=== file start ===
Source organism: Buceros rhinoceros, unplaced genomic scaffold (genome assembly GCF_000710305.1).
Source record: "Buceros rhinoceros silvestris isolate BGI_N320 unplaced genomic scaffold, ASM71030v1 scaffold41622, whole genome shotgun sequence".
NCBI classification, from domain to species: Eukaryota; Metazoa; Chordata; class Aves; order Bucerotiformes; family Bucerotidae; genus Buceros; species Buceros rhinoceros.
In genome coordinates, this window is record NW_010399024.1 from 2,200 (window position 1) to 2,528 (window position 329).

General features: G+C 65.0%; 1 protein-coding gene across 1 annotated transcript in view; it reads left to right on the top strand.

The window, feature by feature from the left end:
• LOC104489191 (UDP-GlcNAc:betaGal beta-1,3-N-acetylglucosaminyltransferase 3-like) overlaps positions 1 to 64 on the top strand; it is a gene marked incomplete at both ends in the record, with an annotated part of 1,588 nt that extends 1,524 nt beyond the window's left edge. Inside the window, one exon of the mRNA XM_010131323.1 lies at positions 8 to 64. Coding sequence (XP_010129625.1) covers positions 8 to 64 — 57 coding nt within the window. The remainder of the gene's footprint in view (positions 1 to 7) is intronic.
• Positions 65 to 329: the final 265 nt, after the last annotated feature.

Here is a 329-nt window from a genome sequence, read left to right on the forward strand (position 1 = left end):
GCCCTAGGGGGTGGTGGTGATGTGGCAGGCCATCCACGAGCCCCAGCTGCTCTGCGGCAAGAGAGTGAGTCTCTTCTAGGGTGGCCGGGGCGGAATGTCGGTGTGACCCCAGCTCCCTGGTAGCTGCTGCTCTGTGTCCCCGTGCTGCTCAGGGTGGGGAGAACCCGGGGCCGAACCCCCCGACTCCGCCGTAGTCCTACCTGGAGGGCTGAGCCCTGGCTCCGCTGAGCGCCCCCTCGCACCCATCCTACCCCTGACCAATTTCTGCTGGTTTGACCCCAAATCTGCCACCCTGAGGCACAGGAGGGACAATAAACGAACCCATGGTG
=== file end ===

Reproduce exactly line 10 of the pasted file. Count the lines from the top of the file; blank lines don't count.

GCCCTAGGGGGTGGTGGTGATGTGGCAGGCCATCCACGAGCCCCAGCTGCTCTGCGGCAAGAGAGTGAGTCTCTTCTAGGGTGGCCGGGGCGGAATGTCGGTGTGACCCCAGCTCCCTGGTAGCTGCTGCTCTGTGTCCCCGTGCTGCTCAGGGTGGGGAGAACCCGGGGCCGAACCCCCCGACTCCGCCGTAGTCCTACCTGGAGGGCTGAGCCCTGGCTCCGCTGAGCGCCCCCTCGCACCCATCCTACCCCTGACCAATTTCTGCTGGTTTGACCCCAAATCTGCCACCCTGAGGCACAGGAGGGACAATAAACGAACCCATGGTG